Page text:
The Fukushima prefecture town’s main train station got a facelift. A new shopping center was built. But less than 10 perecent, of Tomioka’s former population of 16,000 has returned after massive amounts of radioactive material spewing from the plant forced evacuations from the town and other nearby areas. Parts of the town remain off-limits; houses and shops stand abandoned.

“It took hundreds of years of history and effort to build this town, and it was destroyed instantly,” he said. “I grew up here … but this is nothing like a home anymore.”

Because it took six years to lift the evacuation order, many townspeople already found jobs and homes elsewhere. Half of the former residents say they have decided never to return, according to a town survey.

Epoch Times Photo
Naoto Matsumura pets his dogs during an interview with The Associated Press at his farm land in Tomioka town, Fukushima prefecture, northeastern Japan, Friday, Feb. 26, 2021. (Hiro Komae/AP)

This has been true across the region.

In Tomioka, radioactive waste from decontamination efforts in the town are still stored in a no-go zone.

“Who wants to come back to a place like this?” Matsumura asked. “I don’t see much future for this town.”

For company, Matsumura has several cows, a pony, and a family of hunting dogs that help him chase away wild boars. The cows are descendants of those from neighboring farms that he has kept, as a protest, after the government issued an order to destroy thousands because of radiation fears.

This spring, for the first time since the disaster, the 62-year-old farmer plans an experimental rice planting, and to expand his beekeeping efforts.

“I will stay here until the end of my life,” he said.

“Their home is still here”

Yuya Hatakeyama was 14 when he was forced to evacuate from Tomioka after the disaster.

Now 24, the former third baseman for the Fukushima Red Hopes, a regional professional league team, is in his first year working at the Tomioka town hall—but he still hasn’t returned to live in the town, joining the many who commute into it from outside.

Epoch Times Photo
Yuya Hatakeyama, a Tomioka town official, speaks during an interview with The Associated Press as he guides reporters in a “difficult-to-return” zone in Tomioka town, Fukushima prefecture, northeastern Japan, Friday, Feb. 26, 2021. (Hiro Komae/AP)

Hatakeyama has bittersweet memories of Tomioka. The area that’s now a no-go zone includes Yonomori park, where people used to gather for a cherry blossom festival. Decontamination work is being stepped up in the area and the town plans to lift the rest of the no-go zone in 2023.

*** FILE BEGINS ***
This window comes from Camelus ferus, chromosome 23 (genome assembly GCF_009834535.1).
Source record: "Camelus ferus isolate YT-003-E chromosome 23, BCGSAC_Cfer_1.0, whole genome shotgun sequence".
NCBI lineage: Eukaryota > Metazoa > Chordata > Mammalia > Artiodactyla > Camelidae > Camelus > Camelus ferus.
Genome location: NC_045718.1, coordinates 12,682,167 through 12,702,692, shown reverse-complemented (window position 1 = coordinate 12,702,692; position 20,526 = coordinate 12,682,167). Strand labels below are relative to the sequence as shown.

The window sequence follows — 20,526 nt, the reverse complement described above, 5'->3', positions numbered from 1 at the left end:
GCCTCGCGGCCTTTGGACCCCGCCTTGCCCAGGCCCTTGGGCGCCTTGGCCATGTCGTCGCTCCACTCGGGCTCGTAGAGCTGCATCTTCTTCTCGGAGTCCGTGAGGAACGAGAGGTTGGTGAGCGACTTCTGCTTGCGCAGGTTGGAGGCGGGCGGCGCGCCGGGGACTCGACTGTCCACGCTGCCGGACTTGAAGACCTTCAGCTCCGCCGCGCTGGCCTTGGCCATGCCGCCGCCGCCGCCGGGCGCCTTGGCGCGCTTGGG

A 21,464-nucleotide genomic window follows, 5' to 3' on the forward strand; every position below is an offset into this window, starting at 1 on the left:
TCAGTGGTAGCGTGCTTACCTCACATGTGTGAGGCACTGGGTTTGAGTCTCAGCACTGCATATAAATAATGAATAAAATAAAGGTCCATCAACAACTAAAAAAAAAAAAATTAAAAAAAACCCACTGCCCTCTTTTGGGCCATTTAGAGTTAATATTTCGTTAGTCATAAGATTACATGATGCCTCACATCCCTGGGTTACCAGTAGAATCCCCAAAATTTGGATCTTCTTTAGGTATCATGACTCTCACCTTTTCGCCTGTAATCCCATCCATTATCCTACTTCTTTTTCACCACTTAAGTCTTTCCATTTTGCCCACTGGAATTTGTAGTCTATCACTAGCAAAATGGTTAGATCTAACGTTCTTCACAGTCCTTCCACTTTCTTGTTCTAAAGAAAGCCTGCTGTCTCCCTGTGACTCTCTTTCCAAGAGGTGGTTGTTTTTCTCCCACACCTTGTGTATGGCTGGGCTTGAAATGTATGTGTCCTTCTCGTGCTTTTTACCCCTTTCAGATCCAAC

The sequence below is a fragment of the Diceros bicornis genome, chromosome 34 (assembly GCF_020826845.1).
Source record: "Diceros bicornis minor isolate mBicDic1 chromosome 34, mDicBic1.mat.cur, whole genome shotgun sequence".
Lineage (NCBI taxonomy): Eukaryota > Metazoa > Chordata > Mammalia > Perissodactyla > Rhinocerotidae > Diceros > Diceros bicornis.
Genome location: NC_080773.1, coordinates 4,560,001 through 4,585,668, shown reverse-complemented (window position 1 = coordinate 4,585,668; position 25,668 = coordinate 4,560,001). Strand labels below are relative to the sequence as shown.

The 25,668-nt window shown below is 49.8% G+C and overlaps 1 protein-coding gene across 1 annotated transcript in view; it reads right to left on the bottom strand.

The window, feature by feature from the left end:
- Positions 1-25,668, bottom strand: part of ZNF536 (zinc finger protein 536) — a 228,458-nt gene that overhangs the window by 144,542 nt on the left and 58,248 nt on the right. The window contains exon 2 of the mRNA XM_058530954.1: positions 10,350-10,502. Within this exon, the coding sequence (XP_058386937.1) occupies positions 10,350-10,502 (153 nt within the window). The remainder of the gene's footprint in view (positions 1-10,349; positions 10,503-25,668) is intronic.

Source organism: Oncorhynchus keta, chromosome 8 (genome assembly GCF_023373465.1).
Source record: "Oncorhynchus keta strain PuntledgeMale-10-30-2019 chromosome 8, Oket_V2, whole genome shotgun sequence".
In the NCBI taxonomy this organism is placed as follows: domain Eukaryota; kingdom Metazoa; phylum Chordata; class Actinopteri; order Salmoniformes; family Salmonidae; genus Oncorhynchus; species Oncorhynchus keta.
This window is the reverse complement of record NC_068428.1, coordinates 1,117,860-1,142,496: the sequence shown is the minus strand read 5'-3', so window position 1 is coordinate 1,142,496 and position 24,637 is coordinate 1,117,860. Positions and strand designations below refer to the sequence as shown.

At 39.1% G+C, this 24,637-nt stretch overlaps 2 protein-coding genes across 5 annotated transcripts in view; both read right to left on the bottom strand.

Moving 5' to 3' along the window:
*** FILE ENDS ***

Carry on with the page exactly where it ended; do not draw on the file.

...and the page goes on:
“I want to reach out to the residents, especially the younger generation, so they know their home is still here,” Hatakeyama said. One day, he said, he wants to see young families playing catch, like he used to do with his father.

“A place of comfort”

Hazuki Sato was 10 when she fled from her elementary school in Futaba, home of the wrecked nuclear plant.

She’s now preparing for the coming-of-age ceremony that is typical for Japanese 20-year-olds, hoping for a reunion in town so she can reconnect with her former classmates who have scattered.

Despite horrifying memories of escaping from her classroom, she still considers Futaba her home.

Epoch Times Photo
Hazuki Sato, a Futaba town official, walks around an elementary school she used to attend until she evacuated due to a nuclear scare following a 2011 earthquake, during an interview with The Associated Press in Futaba town, Fukushima prefecture, northeastern Japan, Sunday, Feb. 28, 2021. (Hiro Komae/AP)

After studying outside the region for eight years, Sato now works for her hometown—though from an office in Iwaki, another city in the Fukushima prefecture.

None of Futaba’s 5,700 residents can return to live there until 2022, when the town is expected to reopen partially. An area outside a train station reopened last March only for a daytime visit to bring in the Olympic torch.

Sato has fond memories of Futaba—a family barbecue, riding a unicycle after school, and doing homework and snacking with friends at a childcare center while waiting for her grandma to pick her up.

“I want to see this town become a place of comfort again,” she said.

Share your stories with us at emg.inspired@epochtimes.com, and continue to get your daily dose of inspiration by signing up for the Epoch Inspired newsletter at TheEpochTimes.com/newsletter